On 2 August, also, Germany sent Belgium a twelve-hour ultimatum, demanding permission to march through their country. The Belgian king, Albert I, refused, and turned to the Treaty of London, which Britain and Germany, among others, had signed in 1839, guaranteeing Belgium’s neutrality. Germany had no intention of honouring the treaty, and could not believe that Britain would go to war with a ‘kindred nation’ over what the German chancellor, Theobald von Bethmann-Hollweg, described as little more than a ‘scrap of paper’ signed seventy-five years before. However, for ‘poor little Belgium’, Britain was prepared to do exactly that.
On 3 August, Sir Edward Grey, gazing out from the Foreign Office, remarked, ‘The lamps are going out all over Europe. We shall not see them lit again in our lifetime.’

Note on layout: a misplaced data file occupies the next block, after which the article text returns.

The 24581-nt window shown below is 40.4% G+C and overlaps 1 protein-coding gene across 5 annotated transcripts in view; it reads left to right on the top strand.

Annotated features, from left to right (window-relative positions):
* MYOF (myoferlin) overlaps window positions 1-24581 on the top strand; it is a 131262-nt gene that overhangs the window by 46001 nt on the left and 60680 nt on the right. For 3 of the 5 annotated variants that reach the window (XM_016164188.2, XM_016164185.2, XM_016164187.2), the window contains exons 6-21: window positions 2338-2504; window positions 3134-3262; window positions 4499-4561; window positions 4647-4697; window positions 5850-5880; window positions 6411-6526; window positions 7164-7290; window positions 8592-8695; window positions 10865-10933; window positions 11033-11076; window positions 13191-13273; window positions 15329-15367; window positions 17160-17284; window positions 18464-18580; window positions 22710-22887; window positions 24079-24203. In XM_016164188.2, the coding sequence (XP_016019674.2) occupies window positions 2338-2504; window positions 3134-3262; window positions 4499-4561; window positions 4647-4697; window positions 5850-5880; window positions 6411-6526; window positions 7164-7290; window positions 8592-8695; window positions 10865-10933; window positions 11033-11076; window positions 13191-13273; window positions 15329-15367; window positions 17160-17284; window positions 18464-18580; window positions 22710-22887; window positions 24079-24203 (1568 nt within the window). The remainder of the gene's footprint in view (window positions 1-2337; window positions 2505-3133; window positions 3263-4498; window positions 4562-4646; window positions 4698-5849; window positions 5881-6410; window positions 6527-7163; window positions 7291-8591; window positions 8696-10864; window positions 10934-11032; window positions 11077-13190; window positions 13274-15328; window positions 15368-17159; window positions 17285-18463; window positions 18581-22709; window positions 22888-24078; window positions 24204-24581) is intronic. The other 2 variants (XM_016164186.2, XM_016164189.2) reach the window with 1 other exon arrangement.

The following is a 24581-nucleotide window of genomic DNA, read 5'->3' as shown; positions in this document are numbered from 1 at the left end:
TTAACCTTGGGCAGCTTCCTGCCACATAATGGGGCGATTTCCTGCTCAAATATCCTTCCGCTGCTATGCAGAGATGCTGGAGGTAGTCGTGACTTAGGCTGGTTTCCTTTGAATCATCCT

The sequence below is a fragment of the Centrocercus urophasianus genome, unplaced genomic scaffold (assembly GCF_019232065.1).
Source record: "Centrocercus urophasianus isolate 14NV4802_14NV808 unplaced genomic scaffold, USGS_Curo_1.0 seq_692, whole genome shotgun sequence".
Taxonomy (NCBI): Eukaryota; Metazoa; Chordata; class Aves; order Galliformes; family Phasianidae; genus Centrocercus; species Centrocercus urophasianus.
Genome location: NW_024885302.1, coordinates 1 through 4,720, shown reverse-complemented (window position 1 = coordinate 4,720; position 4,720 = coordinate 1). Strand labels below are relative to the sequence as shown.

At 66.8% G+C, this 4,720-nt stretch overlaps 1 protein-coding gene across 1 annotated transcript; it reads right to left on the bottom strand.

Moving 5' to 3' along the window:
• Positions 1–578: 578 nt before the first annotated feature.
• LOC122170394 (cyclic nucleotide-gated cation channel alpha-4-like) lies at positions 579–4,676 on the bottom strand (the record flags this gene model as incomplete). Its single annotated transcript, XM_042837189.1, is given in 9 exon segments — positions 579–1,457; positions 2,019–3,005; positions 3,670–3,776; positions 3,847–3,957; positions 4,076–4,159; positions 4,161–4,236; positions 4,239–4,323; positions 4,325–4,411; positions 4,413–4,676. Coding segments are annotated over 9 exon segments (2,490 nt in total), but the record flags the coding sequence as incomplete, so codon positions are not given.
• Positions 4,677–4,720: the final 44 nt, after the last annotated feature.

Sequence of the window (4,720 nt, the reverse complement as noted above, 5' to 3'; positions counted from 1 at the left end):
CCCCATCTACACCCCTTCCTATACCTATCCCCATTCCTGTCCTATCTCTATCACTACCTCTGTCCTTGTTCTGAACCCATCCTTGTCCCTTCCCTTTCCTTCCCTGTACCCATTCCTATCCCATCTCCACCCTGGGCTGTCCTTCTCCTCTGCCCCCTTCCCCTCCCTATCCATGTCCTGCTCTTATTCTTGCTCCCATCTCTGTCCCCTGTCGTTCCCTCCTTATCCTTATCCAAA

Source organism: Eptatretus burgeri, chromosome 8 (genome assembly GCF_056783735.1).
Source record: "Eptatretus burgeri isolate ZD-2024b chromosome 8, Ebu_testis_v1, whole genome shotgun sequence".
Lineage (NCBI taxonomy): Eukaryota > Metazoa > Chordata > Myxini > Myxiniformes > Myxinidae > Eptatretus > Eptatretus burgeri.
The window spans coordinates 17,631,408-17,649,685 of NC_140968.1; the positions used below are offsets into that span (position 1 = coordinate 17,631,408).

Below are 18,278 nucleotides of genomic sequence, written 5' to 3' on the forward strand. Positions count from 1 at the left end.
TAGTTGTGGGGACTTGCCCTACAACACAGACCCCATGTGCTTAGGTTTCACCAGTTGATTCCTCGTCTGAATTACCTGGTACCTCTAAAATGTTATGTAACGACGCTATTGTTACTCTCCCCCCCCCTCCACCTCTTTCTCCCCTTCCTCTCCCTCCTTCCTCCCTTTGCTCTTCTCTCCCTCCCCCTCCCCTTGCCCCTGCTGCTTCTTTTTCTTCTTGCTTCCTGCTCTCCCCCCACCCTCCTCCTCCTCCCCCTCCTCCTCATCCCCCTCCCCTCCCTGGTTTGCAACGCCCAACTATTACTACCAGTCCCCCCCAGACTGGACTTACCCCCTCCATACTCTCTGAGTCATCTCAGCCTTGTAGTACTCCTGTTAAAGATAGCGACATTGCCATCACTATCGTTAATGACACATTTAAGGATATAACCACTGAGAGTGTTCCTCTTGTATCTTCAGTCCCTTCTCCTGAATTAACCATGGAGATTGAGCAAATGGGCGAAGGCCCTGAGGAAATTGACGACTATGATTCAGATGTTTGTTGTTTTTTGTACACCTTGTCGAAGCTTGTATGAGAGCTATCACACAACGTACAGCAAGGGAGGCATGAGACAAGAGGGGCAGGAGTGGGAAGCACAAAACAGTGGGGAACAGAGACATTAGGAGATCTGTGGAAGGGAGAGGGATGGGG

When, on 4 August, Grey sought Germany’s assurance that they would respect the Treaty of London, he received no reply. At 11 pm that day, Great Britain declared war on Germany. Eight days later, on 12 August, it declared war on Austria-Hungary.
Bethmann-Hollweg felt uneasy: ‘We were forced to ignore the rightful protests of the governments of Luxembourg and Belgium. The wrong – I speak openly – the wrong we thereby commit we will try to make good as soon as our military aims have been attained.’ In other words, once Germany had conquered France and Russia, it would pull out of Luxembourg and Belgium.
On 4 August, a few hours before Great Britain declared war on Germany and thirty-seven days after the assassination of Franz Ferdinand, 1.7 million German troops crossed the border into Belgium and began shelling the fortified city of Liège, which lay on the principal route to France.
German ‘Big Bertha’ artillery